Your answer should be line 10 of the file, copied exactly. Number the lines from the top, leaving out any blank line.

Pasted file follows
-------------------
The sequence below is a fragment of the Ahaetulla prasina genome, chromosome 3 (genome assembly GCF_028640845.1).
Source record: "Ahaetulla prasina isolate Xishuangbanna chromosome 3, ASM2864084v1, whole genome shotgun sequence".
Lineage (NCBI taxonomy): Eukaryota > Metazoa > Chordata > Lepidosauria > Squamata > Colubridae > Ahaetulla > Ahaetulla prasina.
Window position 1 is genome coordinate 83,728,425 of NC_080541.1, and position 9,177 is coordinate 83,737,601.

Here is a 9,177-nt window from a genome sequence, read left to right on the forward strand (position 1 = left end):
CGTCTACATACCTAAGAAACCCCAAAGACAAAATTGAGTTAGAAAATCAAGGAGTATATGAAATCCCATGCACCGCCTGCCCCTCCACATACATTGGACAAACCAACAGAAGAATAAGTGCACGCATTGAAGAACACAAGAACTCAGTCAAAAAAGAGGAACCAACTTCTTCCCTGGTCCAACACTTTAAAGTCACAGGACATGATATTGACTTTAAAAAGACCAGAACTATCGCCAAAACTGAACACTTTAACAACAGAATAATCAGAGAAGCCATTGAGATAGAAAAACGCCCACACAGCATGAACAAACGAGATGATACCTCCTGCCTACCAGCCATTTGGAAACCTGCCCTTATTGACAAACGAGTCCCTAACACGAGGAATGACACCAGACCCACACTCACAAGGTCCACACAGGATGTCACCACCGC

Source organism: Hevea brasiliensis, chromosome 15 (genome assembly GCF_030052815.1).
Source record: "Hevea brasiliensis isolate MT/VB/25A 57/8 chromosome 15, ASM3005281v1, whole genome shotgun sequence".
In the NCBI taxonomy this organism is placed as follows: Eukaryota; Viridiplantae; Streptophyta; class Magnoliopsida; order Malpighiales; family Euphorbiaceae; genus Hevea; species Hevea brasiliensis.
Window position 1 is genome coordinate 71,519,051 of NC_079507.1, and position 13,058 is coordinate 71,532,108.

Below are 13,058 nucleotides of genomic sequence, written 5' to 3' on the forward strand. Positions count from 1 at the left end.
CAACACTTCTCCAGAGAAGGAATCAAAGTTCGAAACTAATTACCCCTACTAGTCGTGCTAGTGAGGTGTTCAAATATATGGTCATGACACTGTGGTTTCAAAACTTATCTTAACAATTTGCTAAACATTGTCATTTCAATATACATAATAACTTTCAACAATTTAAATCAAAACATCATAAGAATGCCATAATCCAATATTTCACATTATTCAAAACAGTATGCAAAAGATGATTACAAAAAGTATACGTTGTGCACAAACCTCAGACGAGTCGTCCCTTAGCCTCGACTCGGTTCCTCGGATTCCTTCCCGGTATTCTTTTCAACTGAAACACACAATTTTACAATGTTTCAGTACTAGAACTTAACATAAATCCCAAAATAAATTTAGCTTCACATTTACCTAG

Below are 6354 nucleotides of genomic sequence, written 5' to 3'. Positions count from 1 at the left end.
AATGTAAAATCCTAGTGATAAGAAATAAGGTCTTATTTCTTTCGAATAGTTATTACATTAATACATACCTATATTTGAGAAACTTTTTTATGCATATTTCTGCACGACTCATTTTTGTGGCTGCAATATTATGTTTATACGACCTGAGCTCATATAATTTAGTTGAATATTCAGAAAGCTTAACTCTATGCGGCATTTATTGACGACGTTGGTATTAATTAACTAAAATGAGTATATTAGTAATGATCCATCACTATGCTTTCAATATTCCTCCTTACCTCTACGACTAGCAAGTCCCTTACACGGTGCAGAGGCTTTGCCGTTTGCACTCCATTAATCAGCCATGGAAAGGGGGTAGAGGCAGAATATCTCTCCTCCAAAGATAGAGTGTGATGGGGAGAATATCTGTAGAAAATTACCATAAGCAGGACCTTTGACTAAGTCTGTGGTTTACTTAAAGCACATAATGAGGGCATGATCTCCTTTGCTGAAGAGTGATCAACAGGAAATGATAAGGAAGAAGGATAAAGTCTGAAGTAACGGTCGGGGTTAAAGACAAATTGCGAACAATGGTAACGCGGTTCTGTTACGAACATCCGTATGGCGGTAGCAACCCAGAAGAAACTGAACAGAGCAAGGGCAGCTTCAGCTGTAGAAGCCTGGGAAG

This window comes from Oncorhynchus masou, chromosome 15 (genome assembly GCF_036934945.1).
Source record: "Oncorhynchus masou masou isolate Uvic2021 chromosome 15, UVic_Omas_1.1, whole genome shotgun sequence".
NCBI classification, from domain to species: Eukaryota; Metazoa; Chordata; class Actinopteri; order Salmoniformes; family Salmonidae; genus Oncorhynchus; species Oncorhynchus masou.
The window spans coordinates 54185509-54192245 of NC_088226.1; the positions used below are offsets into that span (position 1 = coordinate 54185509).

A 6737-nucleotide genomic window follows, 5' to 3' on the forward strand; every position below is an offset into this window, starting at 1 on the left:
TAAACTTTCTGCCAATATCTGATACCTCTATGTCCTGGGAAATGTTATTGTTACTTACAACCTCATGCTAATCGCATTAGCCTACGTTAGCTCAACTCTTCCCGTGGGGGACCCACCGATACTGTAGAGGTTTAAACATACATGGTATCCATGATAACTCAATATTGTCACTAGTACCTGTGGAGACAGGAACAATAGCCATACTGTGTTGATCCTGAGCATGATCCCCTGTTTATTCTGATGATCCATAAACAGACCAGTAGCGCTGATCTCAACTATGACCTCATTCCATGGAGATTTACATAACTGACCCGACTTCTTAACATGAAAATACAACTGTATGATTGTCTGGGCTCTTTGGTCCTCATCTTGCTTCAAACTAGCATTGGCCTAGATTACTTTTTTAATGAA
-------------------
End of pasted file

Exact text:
Window position 1 is genome coordinate 71,519,051 of NC_079507.1, and position 13,058 is coordinate 71,532,108.